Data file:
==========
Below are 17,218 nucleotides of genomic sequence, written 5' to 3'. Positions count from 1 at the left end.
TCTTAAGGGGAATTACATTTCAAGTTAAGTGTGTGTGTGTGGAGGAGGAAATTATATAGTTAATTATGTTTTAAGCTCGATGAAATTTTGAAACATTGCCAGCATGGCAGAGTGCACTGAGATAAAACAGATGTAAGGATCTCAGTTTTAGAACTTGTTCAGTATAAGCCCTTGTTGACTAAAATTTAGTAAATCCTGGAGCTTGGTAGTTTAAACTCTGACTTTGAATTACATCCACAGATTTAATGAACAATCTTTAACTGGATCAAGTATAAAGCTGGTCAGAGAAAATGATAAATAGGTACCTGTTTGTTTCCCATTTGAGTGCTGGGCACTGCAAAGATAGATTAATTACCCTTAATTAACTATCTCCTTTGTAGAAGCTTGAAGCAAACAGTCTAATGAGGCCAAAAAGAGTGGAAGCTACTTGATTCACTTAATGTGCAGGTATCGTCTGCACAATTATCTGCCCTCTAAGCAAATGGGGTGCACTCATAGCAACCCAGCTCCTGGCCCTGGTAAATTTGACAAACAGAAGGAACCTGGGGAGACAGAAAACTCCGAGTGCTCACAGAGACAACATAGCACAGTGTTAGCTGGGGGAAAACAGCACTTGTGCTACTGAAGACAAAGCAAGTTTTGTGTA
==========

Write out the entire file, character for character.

Below are 17,218 nucleotides of genomic sequence, written 5' to 3'. Positions count from 1 at the left end.
TCTTAAGGGGAATTACATTTCAAGTTAAGTGTGTGTGTGTGGAGGAGGAAATTATATAGTTAATTATGTTTTAAGCTCGATGAAATTTTGAAACATTGCCAGCATGGCAGAGTGCACTGAGATAAAACAGATGTAAGGATCTCAGTTTTAGAACTTGTTCAGTATAAGCCCTTGTTGACTAAAATTTAGTAAATCCTGGAGCTTGGTAGTTTAAACTCTGACTTTGAATTACATCCACAGATTTAATGAACAATCTTTAACTGGATCAAGTATAAAGCTGGTCAGAGAAAATGATAAATAGGTACCTGTTTGTTTCCCATTTGAGTGCTGGGCACTGCAAAGATAGATTAATTACCCTTAATTAACTATCTCCTTTGTAGAAGCTTGAAGCAAACAGTCTAATGAGGCCAAAAAGAGTGGAAGCTACTTGATTCACTTAATGTGCAGGTATCGTCTGCACAATTATCTGCCCTCTAAGCAAATGGGGTGCACTCATAGCAACCCAGCTCCTGGCCCTGGTAAATTTGACAAACAGAAGGAACCTGGGGAGACAGAAAACTCCGAGTGCTCACAGAGACAACATAGCACAGTGTTAGCTGGGGGAAAACAGCACTTGTGCTACTGAAGACAAAGCAAGTTTTGTGTA